Buying first machine. Questions about Speedio vs. Okuma.
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    Question Buying first machine. Questions about Speedio vs. Okuma.

    Hi all!

    You may remember me from some 5 years ago when I posted a thread about purchasing a Speedio for in-house prototyping for a startup. I got some great advice on that thread (and have read it many times) but sadly, as often happens, we were unable to secure the funding we needed and had to dissolve the business. C'est la vie.

    Since then I've gone back to being a company engineer (for now), and the time is right to finally make that CNC purchase after all. Only this time I'm the client.

    I just moved into a house here on the west coast, and a big part of the deciding factor was the ability to install a mill in the garage. Now that I'm here, I'm digging into what it would take to get a mill up and running. Coming up on the time to make a purchase decision (within 6 months).

    To get right into it I'm currently trying to decide between a Speedio S1000X and an Okuma M460-VE. The M560-VE is more compelling but after talking it through with Gosiger it flat out won't fit through the door, so it's out.

    What I want the mill to do:
    - Materials: Mostly aluminum parts, occasionally some copper and stainless (304/316), very rarely tool steel (O1 or A2), lots of Delrin and PEEK.
    - Speed: Speed is a bonus but not necessary. I don't need to cut SS or steel fast, but I need to be able to do it with good accuracy and surface finish.
    - Rare deep-ish (3-5") pockets in stainless.
    - Rigid tapping: Able to rigid tap small (M1-M2) threads without breaking taps left and right due to poor synchronization.

    I don't anticipate running production quantities (to me that's more than 1k) of anything unless I get lucky, but this is not the goal. It's primarily a personal prototyping tool for my own projects as well as a way to earn a little on the side supplying engineering teams I've worked in/with over the past several years. 2-3 parts per month will be enough to pay for the financing, and the rather massive tax break doesn't hurt either. But I can pay for the mill with or without any outside work: it's just a bonus.

    Brother is what's captured my attention for the last few years. I want one. The options I'm interested in are:
    • S1000X with 16k BBT spindle
    • CTSI interface (I will install the pump myself)
    • Probing system
    • High accuracy Mode BII
    • MPG
    • 5th axis rotary that will swing a ~3" x 3" x 10" part. Many options here that all seem "good" but not really sure what the practical day-to-day differences are. Nikken, Sankyo, Koma, Yukiwa, etc. Nikken is probably the highest reviewed around here but has "middle of the road" indexing accuracy specs compared to the others. Are they just super conservative on these?



    Enter the Okuma. It looks like a fantastic machine, very rigid, excellent controls, but it's just an entire step up in preparation. Similarly optioned it looks to be about $30k more, it weighs nearly double at 15.4k lb, and has higher power requirements. It's already $6k to run a 100A subpanel to the garage and the Okuma needs more, not to mention it's a 6" slab so that's a concern. It's way, way bigger. Everything gets more expensive to make the Okuma work.

    The only thing that would make the Okuma worth the stretch is if it can do things the Brother flat out can't do. Full 5th is certainly a nice option to have, but I can't make the argument that it's necessary. What it really comes down to is:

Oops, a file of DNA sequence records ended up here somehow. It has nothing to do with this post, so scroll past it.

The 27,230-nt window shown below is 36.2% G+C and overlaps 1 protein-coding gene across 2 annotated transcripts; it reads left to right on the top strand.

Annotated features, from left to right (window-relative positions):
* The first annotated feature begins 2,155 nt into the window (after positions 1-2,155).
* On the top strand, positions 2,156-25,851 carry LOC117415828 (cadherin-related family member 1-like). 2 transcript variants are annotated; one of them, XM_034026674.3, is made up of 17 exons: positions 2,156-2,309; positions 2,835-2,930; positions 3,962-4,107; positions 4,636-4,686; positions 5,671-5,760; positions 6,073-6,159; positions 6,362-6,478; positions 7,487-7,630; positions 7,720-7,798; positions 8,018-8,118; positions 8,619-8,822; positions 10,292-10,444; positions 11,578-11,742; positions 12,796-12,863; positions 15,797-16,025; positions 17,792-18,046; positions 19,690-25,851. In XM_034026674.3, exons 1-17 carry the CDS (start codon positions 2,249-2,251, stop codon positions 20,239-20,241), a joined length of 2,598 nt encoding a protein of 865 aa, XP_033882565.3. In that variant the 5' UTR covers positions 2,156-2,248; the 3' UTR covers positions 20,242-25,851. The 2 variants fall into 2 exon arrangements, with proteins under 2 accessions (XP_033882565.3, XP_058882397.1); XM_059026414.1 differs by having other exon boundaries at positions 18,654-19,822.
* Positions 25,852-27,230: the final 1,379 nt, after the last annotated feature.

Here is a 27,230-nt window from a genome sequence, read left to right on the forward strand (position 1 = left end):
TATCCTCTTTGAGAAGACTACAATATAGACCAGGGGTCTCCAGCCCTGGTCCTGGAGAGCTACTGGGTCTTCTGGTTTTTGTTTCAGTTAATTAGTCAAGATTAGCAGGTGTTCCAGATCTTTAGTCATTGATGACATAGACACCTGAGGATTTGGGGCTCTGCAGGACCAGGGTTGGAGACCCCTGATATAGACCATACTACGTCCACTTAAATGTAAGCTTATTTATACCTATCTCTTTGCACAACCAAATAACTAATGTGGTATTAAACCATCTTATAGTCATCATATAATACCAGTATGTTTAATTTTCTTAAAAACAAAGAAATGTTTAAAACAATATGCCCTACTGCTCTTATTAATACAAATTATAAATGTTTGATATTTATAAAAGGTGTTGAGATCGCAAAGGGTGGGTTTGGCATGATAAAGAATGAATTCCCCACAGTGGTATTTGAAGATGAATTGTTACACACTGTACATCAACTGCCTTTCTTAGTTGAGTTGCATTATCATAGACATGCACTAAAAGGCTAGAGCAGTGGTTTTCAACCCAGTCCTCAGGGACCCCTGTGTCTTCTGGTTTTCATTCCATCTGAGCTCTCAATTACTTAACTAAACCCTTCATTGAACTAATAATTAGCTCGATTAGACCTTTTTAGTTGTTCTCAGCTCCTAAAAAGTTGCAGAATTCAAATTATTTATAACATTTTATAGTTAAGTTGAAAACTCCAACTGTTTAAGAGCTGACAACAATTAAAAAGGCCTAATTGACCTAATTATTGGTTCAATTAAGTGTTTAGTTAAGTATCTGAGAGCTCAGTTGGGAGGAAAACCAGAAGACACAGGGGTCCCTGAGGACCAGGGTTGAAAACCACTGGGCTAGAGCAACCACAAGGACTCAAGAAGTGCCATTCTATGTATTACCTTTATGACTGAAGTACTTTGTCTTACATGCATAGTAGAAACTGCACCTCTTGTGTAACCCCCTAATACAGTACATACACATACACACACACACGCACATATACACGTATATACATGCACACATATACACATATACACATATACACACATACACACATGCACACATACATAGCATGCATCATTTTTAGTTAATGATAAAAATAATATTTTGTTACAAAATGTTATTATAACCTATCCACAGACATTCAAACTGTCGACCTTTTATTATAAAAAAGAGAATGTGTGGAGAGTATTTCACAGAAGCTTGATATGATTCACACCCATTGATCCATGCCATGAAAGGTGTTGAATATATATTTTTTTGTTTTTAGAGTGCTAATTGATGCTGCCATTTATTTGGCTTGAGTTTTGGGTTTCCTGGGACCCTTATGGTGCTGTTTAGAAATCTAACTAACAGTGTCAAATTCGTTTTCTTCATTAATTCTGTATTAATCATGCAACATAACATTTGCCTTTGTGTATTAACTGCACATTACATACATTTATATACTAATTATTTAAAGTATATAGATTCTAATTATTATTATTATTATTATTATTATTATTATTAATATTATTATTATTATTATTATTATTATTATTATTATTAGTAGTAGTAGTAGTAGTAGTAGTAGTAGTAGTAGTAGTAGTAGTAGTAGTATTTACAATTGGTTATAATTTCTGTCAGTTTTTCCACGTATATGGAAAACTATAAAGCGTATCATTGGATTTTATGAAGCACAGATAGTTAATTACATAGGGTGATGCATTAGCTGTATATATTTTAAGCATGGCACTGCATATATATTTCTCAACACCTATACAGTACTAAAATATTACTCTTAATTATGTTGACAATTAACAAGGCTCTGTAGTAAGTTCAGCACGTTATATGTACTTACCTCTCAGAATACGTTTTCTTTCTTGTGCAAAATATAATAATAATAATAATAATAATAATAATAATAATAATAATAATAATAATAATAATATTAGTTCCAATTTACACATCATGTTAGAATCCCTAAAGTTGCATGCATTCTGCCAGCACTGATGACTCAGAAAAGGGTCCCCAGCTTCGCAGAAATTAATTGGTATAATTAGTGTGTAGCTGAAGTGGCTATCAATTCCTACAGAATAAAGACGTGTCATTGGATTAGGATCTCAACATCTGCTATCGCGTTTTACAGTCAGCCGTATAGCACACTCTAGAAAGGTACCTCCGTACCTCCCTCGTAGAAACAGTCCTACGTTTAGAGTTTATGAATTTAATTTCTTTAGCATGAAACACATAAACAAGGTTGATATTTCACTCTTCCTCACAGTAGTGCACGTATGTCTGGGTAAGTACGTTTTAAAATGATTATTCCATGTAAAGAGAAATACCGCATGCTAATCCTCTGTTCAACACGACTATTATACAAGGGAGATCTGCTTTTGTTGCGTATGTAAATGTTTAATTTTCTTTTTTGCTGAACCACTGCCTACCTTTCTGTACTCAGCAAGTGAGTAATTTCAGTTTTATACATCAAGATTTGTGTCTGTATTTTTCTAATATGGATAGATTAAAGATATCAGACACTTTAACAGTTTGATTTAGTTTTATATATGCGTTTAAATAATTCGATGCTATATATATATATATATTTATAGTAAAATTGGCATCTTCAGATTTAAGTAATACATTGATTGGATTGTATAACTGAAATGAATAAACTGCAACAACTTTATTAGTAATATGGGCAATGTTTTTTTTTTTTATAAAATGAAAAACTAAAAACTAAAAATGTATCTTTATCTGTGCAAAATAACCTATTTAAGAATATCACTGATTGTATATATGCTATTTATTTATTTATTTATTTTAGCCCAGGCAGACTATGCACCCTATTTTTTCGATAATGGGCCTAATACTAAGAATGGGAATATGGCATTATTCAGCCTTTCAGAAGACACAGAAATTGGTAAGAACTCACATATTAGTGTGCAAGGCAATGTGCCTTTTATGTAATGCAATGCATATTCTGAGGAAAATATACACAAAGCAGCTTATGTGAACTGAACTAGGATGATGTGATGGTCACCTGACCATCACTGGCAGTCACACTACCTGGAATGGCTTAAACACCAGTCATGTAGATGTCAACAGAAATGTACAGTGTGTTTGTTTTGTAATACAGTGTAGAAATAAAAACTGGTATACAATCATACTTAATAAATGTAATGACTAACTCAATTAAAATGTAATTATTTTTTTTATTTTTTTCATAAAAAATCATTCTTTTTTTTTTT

• Surfacing. The zeigeist seems to be that the Okuma is hands down better at surfacing. SuperNURBS sounds amazing and very expensive, but it's an option if ever needed in the future. The mode B parameters on the Brother are a continuing source of confusion and frustration based on the threads here (and I've read them all twice). Has anything changed here on the Brother front?
    • Tool hangout. It will be a rare part where I need to machine a 5" pocket in stainless, but I'd like to be capable of doing it. If the Okuma can do it in 1 minute and the big-plus Brother can do it in 20, that's fine by me.
    • Working with 3+2/4+1. The Brother doesn't have dynamic work offsets or tool centerpoint control. I'm (possibly unreasonably) concerned by this. I'm curious to what extent this is necessary to avoid 5 axis setups becoming exercises in frustration. Those of you who run these setups without DWO or TCPC, do you miss it? I see the value on real 5x machines with large tables, where you can have multiple fixtures setup in random locations. My 5th would be used for single-piece flow type of work.
    • I'm confused by the Brother manuals which state that the control can move 4 axes simultaneously for "linear" moves, but only 2 for "circular moves." What does that mean in practice? I specifically asked Yamazen about this and it sounds like you can do 4 axis machining such as profiling a part while turning a single rotary axis, or for instance cutting an arbitrary circular chamfer by using the side of an end mill to cut while one rotary axis spins. Essentially to cut one-off "lathe" parts without a lathe. Or for instance interpolating a slot that wraps around a cylinder. Can someone help clarify what exactly this spec means?
    • Surface finish. There is a lot that goes into surface finish, and I don't need a mirror finish on everything. However, I should be capable of hitting ~4-8rms finishes when called out on faces, bores, and o-ring grooves. If it's just down to tooling/process optimization and either machine is capable that's fine by me.
    • Work envelope. Short Z aside, the Brother has the highest work envelope:machine size ratio I've found.


    In terms of pricing the Brother kit would probably run about $150k as optioned above although I'm willing to wait for a demo machine. The Okuma looks more like $170-180k. That's not including an additional ~$40k for tax, power, air compressor, tooling, auxiliary equipment, etc. The ability to field-upgrade the Okuma to full 5 if needed is nice, but I can't think of anything I'd *need* it for that couldn't be done with positioning + surfacing. I will be making custom fan blades once in a blue moon (think PC server fan, not turbo impeller) but I don't think it's necessary there either.